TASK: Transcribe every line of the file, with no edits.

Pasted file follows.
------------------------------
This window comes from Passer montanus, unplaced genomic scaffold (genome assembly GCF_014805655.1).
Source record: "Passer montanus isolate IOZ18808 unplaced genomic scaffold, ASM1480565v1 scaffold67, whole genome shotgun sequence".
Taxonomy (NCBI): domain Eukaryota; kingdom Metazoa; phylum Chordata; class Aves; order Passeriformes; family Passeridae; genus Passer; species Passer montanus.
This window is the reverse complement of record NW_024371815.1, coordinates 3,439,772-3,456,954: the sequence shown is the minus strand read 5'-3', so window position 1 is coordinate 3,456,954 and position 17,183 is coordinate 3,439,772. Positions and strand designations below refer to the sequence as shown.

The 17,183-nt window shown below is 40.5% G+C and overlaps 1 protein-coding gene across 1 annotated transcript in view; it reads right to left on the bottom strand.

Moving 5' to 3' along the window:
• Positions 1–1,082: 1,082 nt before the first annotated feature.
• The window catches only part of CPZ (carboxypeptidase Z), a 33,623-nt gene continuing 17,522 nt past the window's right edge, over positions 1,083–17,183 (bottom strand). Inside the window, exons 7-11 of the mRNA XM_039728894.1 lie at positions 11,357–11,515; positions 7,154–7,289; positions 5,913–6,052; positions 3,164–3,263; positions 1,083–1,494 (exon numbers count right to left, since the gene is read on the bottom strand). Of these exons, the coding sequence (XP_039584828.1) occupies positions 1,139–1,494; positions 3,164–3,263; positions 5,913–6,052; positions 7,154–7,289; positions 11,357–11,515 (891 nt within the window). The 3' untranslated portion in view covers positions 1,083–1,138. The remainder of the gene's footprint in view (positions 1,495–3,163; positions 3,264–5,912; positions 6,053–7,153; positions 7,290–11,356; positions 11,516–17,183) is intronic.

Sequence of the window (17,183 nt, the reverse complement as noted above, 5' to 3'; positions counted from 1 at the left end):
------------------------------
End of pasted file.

This window comes from Passer montanus, unplaced genomic scaffold (genome assembly GCF_014805655.1).
Source record: "Passer montanus isolate IOZ18808 unplaced genomic scaffold, ASM1480565v1 scaffold67, whole genome shotgun sequence".
Taxonomy (NCBI): domain Eukaryota; kingdom Metazoa; phylum Chordata; class Aves; order Passeriformes; family Passeridae; genus Passer; species Passer montanus.
This window is the reverse complement of record NW_024371815.1, coordinates 3,439,772-3,456,954: the sequence shown is the minus strand read 5'-3', so window position 1 is coordinate 3,456,954 and position 17,183 is coordinate 3,439,772. Positions and strand designations below refer to the sequence as shown.

The 17,183-nt window shown below is 40.5% G+C and overlaps 1 protein-coding gene across 1 annotated transcript in view; it reads right to left on the bottom strand.

Moving 5' to 3' along the window:
• Positions 1–1,082: 1,082 nt before the first annotated feature.
• The window catches only part of CPZ (carboxypeptidase Z), a 33,623-nt gene continuing 17,522 nt past the window's right edge, over positions 1,083–17,183 (bottom strand). Inside the window, exons 7-11 of the mRNA XM_039728894.1 lie at positions 11,357–11,515; positions 7,154–7,289; positions 5,913–6,052; positions 3,164–3,263; positions 1,083–1,494 (exon numbers count right to left, since the gene is read on the bottom strand). Of these exons, the coding sequence (XP_039584828.1) occupies positions 1,139–1,494; positions 3,164–3,263; positions 5,913–6,052; positions 7,154–7,289; positions 11,357–11,515 (891 nt within the window). The 3' untranslated portion in view covers positions 1,083–1,138. The remainder of the gene's footprint in view (positions 1,495–3,163; positions 3,264–5,912; positions 6,053–7,153; positions 7,290–11,356; positions 11,516–17,183) is intronic.

Sequence of the window (17,183 nt, the reverse complement as noted above, 5' to 3'; positions counted from 1 at the left end):